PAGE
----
It’s The Data, Stupid!

Networking, connectedness and collaboration are driving hardware and software growth—and system-level design.


By Frank Schirrmeister
January is prediction month! After writing my 10 year Look-Back on Technology last week, I attended an IDC briefing called “Riding the Momentum: IDC Software Predictions 2013.” IDC is looking at the IT world from four angles that they call four pillars: Cloud, Big Data/Analytics, Social Business and Mobility.

In the opening presentation—called “In a Diverse World of Software, Where is the Growth?”—the term “Consumerization of IT” came up. I had heard that term quite a bit before. As matter of fact, a talk by Joe Costello on that exact topic pushed me over the edge in 1997 to pack my bags, move to the United States and to join Cadence. But the same slide also showed the term, “ITization of Consumers.” That was new to me.

The graph illustrated how enterprise cloud computing enables the access, sharing and integration of content across devices and teams and is blended with consumer mobility, which allows creation of many types of content on many devices. Similarly, the consumer-driven social web that generates real-time and continuous collaboration blends with big data and analytics that allow monitoring the social web, aggregation and the delivery of analytic applications for enterprises and consumers.

When looking at that blended picture, I realized that BYOD does not only mean “Bring Your Own Device” anymore. It also means to “Bring Your Own Data.” And it is a good example how true system design—the system, semiconductor and its associated software—impacts design needs. Applications and their needs drive both the system and the system on chip needs! In this scenario both enterprise and consumer data reside in several locations. They need to be synchronized and accessed from various locations. Tools are working both locally on the mobile systems we carry as well as in the cloud where a lot of the data resides.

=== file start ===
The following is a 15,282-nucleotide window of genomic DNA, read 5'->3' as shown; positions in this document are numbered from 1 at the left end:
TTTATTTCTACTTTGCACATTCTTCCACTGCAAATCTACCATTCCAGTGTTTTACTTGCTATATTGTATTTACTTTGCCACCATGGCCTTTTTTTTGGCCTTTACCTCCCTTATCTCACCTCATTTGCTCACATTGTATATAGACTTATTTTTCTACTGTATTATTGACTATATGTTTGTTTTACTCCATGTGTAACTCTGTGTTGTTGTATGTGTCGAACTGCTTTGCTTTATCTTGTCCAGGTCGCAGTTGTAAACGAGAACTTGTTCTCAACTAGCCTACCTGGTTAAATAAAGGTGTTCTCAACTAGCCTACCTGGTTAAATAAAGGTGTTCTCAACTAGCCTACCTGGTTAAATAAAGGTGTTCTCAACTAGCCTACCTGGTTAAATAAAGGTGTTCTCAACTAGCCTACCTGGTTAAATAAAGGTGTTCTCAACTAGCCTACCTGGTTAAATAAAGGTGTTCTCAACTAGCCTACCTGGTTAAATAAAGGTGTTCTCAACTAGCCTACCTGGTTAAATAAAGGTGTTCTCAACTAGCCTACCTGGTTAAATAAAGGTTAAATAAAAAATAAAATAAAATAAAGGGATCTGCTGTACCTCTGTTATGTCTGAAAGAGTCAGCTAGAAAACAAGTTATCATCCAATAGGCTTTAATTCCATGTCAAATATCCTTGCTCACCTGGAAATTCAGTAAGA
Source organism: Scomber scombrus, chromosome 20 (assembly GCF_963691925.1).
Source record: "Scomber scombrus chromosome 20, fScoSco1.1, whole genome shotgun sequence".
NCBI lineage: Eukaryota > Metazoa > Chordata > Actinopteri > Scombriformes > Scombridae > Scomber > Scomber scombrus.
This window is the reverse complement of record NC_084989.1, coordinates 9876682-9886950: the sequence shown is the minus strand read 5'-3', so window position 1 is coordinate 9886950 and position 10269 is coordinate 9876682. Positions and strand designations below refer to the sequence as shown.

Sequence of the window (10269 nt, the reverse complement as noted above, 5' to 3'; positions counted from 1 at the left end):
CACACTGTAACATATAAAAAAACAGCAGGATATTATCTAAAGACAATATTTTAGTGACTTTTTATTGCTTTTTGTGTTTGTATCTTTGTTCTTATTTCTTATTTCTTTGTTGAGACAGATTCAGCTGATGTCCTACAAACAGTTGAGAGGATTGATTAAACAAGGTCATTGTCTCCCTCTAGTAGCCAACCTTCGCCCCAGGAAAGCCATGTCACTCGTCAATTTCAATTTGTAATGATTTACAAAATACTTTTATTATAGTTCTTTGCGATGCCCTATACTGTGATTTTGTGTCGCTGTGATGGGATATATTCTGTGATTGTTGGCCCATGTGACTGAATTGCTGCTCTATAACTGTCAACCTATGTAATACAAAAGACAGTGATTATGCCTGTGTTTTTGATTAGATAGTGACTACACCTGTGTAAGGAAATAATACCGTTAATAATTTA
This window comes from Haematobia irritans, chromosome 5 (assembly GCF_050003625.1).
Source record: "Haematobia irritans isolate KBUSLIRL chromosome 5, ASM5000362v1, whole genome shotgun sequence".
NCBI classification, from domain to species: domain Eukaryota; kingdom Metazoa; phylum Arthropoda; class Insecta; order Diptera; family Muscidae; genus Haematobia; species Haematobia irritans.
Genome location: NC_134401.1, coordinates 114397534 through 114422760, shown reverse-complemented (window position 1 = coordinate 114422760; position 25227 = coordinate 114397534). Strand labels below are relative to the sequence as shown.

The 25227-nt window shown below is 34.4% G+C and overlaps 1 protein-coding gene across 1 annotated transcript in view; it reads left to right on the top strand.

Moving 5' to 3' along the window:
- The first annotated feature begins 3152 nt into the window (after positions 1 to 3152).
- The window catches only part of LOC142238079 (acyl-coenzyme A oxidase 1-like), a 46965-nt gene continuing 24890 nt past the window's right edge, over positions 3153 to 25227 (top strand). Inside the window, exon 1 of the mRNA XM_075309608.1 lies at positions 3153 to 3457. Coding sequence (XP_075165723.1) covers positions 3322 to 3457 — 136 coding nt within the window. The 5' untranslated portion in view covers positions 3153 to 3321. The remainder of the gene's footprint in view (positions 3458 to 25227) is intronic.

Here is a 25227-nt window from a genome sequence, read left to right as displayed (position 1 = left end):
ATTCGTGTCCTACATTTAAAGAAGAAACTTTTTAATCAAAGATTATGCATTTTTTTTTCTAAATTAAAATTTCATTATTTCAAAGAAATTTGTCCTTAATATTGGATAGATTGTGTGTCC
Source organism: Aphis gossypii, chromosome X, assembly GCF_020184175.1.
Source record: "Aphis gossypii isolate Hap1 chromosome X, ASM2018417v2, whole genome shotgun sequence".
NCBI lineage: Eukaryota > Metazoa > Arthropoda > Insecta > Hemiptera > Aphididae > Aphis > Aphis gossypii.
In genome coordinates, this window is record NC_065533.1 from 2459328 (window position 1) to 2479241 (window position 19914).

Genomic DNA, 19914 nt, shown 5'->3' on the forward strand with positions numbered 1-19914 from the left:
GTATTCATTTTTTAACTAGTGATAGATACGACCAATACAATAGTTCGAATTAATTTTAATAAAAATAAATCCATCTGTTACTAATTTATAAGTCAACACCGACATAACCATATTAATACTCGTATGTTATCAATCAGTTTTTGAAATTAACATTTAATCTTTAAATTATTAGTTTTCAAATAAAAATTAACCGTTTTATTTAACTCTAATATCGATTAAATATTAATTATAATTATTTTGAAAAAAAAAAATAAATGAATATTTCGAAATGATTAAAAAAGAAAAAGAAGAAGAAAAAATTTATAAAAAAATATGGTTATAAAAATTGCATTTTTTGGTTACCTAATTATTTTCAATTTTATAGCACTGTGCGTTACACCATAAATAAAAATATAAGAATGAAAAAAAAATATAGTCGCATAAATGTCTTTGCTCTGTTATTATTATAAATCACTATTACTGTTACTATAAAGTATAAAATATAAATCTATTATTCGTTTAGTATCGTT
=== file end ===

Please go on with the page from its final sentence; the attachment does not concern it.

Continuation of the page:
Incidentally, that same week I had switched on iCloud for synchronizing my contacts, calendar and some key photos, as well as iTunes Match to enable synchronization for my library of songs. The impact on my home network was severe, and exactly as the picture above shows, it let me experience the blending of my consumer needs with my professional needs, between Apple, Cadence, my home and my phone. While the volume of my calendar and contacts is relatively small, my audio collection has grown to 23,334 songs totaling 124 GB. It turns out that iTunes Match is smart and only uploads songs it does not already know —but still, there is a lot of synchronization going on. iTunes Match does not support video, which would be at least a 10x multiple of my audio bandwidth and storage requirements. Now imagine how this would extrapolate for a chip design …

Going back to my 10 year Look-Back on Technology, in which I concluded that a surprising number of predictions actually came true, the January issue of IEEE Spectrum from 2003 had a section on networking and telecom. The main two items, with admitted 20-20 perfect hindsight, are cloud storage and the sheer need for bandwidth. A couple of articles stand out: